At week 6, we went to the fertility clinic for an ultrasound to check on development.  We saw two precious heartbeats and were overjoyed.  Friddi swore he saw a third heartbeat but at that time, the doctors said there were only two.

I went for another ultrasound at 9 weeks.  After a few minutes of looking at the screen, the doctor began to look worried.  I asked her if something was wrong and all she said was “this is not good.”  I was terrified and asked “Are there three?”  She said “No,” and then  held one hand up, pointed to it and said “There are five.”  I was shocked and overwhelmed; I had so many thoughts racing through my mind I didn’t know what to think now.

After the ultrasound they sat me down to discuss our options.  I wanted to know how this had happened.  Apparently, the doctor noted that in addition to the two follicles that were ready, there were also two more that were approaching maturity, and apparently a fifth that nobody noticed.  When I injected the hormone that was meant to release the two that were ready, it released all five, and all of them were fertilized when I had the IUI procedure.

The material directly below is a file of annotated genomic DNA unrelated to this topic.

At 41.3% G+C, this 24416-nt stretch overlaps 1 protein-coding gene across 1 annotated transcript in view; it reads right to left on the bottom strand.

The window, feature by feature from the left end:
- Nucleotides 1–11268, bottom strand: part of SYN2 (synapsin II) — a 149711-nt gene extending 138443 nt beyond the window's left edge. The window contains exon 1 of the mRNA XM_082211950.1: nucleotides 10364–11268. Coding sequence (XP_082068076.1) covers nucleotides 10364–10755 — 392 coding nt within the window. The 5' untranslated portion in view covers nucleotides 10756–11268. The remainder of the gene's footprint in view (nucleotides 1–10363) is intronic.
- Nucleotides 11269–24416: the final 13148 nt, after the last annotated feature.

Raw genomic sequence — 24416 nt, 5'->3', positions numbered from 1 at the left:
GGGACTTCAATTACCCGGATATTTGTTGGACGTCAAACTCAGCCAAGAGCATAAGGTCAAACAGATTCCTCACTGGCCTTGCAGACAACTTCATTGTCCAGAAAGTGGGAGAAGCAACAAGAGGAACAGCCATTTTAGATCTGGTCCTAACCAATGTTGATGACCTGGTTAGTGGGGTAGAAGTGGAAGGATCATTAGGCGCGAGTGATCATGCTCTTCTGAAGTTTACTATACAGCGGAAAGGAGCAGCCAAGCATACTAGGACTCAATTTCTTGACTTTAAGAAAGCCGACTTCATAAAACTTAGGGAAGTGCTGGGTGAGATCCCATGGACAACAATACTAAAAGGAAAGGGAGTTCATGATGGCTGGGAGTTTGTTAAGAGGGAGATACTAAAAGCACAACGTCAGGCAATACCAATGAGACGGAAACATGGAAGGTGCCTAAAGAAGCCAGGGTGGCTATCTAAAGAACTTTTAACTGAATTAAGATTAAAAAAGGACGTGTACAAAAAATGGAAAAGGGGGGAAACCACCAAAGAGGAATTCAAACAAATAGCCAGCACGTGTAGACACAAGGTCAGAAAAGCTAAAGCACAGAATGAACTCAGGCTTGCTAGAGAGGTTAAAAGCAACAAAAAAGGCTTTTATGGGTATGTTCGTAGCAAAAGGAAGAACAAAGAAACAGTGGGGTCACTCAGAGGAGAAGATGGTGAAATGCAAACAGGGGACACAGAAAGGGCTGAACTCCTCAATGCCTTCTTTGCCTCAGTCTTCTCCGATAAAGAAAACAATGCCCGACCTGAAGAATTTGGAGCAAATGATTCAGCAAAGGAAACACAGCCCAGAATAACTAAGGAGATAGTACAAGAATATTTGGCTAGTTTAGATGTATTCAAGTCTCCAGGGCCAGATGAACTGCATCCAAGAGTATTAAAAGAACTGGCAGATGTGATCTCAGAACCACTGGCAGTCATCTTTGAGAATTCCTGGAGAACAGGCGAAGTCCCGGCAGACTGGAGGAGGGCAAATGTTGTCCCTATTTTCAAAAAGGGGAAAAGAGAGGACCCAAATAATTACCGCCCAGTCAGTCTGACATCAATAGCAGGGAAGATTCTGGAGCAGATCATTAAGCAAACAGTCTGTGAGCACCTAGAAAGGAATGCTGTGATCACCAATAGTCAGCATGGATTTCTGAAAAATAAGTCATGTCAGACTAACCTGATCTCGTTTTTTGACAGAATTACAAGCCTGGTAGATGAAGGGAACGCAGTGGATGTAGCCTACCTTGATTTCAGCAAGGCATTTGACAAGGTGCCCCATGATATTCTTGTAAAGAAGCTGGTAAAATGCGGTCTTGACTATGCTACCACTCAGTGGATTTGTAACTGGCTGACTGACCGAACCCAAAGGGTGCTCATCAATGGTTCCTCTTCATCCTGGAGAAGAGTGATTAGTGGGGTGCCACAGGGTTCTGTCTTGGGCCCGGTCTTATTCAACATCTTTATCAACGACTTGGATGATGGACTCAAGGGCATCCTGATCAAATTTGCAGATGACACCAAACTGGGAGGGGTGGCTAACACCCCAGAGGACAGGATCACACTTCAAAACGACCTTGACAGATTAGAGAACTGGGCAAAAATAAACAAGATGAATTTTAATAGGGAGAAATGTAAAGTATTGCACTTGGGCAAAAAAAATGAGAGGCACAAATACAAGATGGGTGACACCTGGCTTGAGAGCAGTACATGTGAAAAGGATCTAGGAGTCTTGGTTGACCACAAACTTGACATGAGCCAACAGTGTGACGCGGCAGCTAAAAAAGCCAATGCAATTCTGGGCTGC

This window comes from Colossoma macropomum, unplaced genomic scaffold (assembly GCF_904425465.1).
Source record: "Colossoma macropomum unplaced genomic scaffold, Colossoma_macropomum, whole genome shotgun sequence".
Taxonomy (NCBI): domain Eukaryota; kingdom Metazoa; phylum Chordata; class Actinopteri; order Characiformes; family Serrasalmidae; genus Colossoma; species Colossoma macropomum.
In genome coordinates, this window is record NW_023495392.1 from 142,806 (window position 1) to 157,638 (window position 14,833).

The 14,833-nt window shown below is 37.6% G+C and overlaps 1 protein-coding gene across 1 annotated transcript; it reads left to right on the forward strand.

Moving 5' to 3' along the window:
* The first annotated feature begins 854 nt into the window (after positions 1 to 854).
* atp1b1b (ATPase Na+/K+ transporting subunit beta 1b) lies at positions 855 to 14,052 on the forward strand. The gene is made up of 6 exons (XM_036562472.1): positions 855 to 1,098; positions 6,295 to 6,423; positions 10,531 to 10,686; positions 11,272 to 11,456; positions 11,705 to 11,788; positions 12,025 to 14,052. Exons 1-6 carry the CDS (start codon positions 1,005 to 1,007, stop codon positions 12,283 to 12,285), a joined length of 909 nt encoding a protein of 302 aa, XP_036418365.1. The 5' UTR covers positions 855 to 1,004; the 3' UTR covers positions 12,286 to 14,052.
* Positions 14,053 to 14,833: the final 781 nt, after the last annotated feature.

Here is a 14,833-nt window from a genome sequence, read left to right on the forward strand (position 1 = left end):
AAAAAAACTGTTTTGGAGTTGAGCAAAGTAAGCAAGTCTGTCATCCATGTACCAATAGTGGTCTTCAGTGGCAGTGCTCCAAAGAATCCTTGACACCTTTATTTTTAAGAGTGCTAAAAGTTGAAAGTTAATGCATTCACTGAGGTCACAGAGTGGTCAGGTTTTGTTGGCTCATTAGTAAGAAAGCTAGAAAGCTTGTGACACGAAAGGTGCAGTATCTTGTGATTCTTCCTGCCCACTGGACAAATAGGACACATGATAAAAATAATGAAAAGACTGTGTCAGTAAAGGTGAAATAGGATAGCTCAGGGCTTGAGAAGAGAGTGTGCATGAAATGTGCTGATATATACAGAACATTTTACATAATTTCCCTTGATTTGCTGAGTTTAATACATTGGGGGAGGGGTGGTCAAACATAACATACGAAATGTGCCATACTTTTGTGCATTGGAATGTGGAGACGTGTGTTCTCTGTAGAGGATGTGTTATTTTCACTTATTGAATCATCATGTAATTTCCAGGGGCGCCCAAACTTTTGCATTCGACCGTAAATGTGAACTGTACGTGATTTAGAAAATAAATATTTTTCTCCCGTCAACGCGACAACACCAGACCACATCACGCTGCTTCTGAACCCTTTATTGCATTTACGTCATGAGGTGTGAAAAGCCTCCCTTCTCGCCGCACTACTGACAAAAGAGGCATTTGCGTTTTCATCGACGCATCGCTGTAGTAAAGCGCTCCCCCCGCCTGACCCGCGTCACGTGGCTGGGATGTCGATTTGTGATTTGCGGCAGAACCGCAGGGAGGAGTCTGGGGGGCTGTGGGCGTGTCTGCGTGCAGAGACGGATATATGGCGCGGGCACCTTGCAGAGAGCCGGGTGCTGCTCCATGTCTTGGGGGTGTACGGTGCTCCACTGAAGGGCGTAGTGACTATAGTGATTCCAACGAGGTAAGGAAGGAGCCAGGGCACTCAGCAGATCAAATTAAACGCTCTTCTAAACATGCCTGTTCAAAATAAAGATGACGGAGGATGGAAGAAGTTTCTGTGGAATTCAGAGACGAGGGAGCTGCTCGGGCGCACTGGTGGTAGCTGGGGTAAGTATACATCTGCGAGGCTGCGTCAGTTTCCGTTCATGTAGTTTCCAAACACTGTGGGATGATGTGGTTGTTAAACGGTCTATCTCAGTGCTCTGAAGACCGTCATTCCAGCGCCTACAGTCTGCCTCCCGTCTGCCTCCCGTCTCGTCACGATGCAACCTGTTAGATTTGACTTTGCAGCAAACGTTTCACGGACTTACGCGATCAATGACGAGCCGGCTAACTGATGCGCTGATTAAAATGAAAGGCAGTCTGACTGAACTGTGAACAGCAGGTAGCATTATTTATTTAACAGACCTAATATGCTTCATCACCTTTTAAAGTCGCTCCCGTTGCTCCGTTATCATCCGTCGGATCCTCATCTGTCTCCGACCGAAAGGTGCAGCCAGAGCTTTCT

They began discussing “reduction,” a term I had never heard before and was not sure what they meant.  They explained that carrying 5 babies to term is challenging and possibly risky to all of the babies and the mother and that the safest thing to do would be to terminate three of the five in order to provide the best chance for the remaining two, and me, to make it to term.  They told me that with each additional baby, the average delivery date was reduced by two weeks, (thus twins are usually born around 38 weeks, triplets around 36 weeks, and so on.)  Having five would increase the chances of them being premature and possibly not surviving.